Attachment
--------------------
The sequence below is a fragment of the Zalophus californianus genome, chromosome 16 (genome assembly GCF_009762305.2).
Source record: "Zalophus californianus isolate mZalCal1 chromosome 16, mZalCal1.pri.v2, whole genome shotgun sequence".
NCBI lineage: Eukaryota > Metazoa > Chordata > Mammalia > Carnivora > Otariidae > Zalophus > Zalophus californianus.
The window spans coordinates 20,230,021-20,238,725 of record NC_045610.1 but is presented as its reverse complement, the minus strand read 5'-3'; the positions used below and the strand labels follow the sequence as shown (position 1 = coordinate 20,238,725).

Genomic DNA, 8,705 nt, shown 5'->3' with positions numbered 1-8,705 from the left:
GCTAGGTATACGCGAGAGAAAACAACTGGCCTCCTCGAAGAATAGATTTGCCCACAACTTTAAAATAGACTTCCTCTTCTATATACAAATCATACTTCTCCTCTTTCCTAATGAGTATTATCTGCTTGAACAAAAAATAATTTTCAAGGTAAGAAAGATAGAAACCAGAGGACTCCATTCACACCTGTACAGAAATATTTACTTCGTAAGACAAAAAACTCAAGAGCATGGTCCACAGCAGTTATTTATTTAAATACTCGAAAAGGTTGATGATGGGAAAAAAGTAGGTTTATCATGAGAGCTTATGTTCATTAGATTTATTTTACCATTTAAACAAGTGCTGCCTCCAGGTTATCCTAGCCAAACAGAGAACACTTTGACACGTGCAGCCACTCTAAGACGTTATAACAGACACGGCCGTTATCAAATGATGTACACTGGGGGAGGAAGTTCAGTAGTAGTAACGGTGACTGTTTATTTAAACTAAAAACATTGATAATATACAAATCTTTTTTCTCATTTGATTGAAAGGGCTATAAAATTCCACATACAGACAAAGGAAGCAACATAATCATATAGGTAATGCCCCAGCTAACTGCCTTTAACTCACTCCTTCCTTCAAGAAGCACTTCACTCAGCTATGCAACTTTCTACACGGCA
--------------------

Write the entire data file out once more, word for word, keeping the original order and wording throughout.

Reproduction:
The sequence below is a fragment of the Zalophus californianus genome, chromosome 16 (genome assembly GCF_009762305.2).
Source record: "Zalophus californianus isolate mZalCal1 chromosome 16, mZalCal1.pri.v2, whole genome shotgun sequence".
NCBI lineage: Eukaryota > Metazoa > Chordata > Mammalia > Carnivora > Otariidae > Zalophus > Zalophus californianus.
The window spans coordinates 20,230,021-20,238,725 of record NC_045610.1 but is presented as its reverse complement, the minus strand read 5'-3'; the positions used below and the strand labels follow the sequence as shown (position 1 = coordinate 20,238,725).

Genomic DNA, 8,705 nt, shown 5'->3' with positions numbered 1-8,705 from the left:
GCTAGGTATACGCGAGAGAAAACAACTGGCCTCCTCGAAGAATAGATTTGCCCACAACTTTAAAATAGACTTCCTCTTCTATATACAAATCATACTTCTCCTCTTTCCTAATGAGTATTATCTGCTTGAACAAAAAATAATTTTCAAGGTAAGAAAGATAGAAACCAGAGGACTCCATTCACACCTGTACAGAAATATTTACTTCGTAAGACAAAAAACTCAAGAGCATGGTCCACAGCAGTTATTTATTTAAATACTCGAAAAGGTTGATGATGGGAAAAAAGTAGGTTTATCATGAGAGCTTATGTTCATTAGATTTATTTTACCATTTAAACAAGTGCTGCCTCCAGGTTATCCTAGCCAAACAGAGAACACTTTGACACGTGCAGCCACTCTAAGACGTTATAACAGACACGGCCGTTATCAAATGATGTACACTGGGGGAGGAAGTTCAGTAGTAGTAACGGTGACTGTTTATTTAAACTAAAAACATTGATAATATACAAATCTTTTTTCTCATTTGATTGAAAGGGCTATAAAATTCCACATACAGACAAAGGAAGCAACATAATCATATAGGTAATGCCCCAGCTAACTGCCTTTAACTCACTCCTTCCTTCAAGAAGCACTTCACTCAGCTATGCAACTTTCTACACGGCA